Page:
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ACTRIMS 2024 | Transcranial direct current stimulation to decrease cannabis use in MS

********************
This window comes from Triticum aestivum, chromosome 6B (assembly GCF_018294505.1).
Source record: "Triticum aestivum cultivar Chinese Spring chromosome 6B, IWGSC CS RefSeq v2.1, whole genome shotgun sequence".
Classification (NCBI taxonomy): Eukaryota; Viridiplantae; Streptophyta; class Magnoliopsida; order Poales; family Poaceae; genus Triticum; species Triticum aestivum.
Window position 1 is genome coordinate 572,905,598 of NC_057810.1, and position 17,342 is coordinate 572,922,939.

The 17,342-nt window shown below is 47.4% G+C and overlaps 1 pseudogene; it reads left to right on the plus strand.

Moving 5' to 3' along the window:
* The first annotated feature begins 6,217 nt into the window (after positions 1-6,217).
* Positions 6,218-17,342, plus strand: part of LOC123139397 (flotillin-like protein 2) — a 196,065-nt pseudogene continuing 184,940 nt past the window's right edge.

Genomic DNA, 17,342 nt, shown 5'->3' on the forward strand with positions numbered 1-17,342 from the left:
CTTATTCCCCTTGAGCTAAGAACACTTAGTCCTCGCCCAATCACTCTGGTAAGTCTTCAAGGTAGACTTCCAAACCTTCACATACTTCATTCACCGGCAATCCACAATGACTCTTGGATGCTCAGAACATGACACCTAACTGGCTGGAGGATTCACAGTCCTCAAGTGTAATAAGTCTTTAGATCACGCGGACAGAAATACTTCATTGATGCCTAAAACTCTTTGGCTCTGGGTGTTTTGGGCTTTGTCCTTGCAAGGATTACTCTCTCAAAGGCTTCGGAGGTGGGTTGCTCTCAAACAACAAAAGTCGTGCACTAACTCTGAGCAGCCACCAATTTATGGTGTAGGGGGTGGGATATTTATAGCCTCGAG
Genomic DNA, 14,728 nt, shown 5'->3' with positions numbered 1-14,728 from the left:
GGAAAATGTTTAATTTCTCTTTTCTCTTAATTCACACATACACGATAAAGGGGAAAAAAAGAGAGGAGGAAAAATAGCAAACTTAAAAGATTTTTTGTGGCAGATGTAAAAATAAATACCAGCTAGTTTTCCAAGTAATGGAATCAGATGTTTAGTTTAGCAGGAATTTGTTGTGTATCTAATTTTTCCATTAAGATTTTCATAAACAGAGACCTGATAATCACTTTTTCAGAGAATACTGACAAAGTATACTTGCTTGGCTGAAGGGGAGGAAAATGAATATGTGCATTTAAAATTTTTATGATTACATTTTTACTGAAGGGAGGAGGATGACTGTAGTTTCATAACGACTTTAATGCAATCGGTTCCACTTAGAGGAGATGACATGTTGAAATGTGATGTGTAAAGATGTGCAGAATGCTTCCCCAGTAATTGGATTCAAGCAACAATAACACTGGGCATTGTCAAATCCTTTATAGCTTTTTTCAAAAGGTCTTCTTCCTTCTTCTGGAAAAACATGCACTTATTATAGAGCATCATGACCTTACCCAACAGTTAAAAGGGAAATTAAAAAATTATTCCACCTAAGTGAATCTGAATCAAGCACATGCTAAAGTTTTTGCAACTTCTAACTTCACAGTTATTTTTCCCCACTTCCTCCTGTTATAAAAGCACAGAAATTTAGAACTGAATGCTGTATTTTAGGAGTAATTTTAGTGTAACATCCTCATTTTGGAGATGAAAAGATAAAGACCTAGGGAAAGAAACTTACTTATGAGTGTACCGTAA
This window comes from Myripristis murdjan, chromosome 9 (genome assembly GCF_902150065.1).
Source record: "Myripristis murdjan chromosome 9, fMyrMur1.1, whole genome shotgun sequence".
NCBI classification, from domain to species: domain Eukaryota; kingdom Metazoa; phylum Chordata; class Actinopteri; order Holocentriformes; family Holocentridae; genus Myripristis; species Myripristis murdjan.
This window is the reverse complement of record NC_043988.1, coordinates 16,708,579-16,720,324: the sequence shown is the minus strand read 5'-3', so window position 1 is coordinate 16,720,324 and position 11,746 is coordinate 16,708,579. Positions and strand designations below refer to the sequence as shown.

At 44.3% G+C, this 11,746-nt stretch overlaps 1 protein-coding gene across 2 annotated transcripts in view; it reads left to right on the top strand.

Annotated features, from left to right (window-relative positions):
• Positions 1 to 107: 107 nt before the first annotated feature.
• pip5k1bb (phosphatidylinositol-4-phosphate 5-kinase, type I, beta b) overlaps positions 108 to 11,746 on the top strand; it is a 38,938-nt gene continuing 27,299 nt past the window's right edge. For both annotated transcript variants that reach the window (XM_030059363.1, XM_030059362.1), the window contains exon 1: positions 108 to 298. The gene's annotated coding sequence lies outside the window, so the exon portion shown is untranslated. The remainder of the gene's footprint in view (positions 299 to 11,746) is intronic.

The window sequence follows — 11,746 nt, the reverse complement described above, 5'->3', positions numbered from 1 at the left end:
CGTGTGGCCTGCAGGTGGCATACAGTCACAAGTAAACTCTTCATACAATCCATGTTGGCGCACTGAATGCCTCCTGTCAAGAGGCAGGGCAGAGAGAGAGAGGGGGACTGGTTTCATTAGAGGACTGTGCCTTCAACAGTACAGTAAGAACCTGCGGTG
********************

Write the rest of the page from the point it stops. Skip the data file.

Leigh Charvet, PhD, New York University Grossman School of Medicine, New York, NY, discusses her recent study exploring the potential of home-based transcranial direct current stimulation (tDCS) as a treatment for cannabis use disorder (CUD) in individuals living with multiple sclerosis (MS). Approximately 50% of MS patients use cannabis, but there is limited evidence supporting its varied applications and no established standard of care for cannabis use reduction exists. The pilot study will evaluate whether tDCS, combined with mindfulness meditation, results in decreased distress and, in turn, decreased cannabis use. Prof. Charvet highlights the substantial demand observed during the recruitment phase, confirming the magnitude of this prevalent issue among individuals with MS. Preliminary results indicate encouraging results and feedback. The study aims to fill a critical gap in supporting individuals with MS facing cannabis-related challenges, with the hopes of offering an accessible therapeutic approach in the near future. This interview took place during the annual ACTRIMS Forum 2024.

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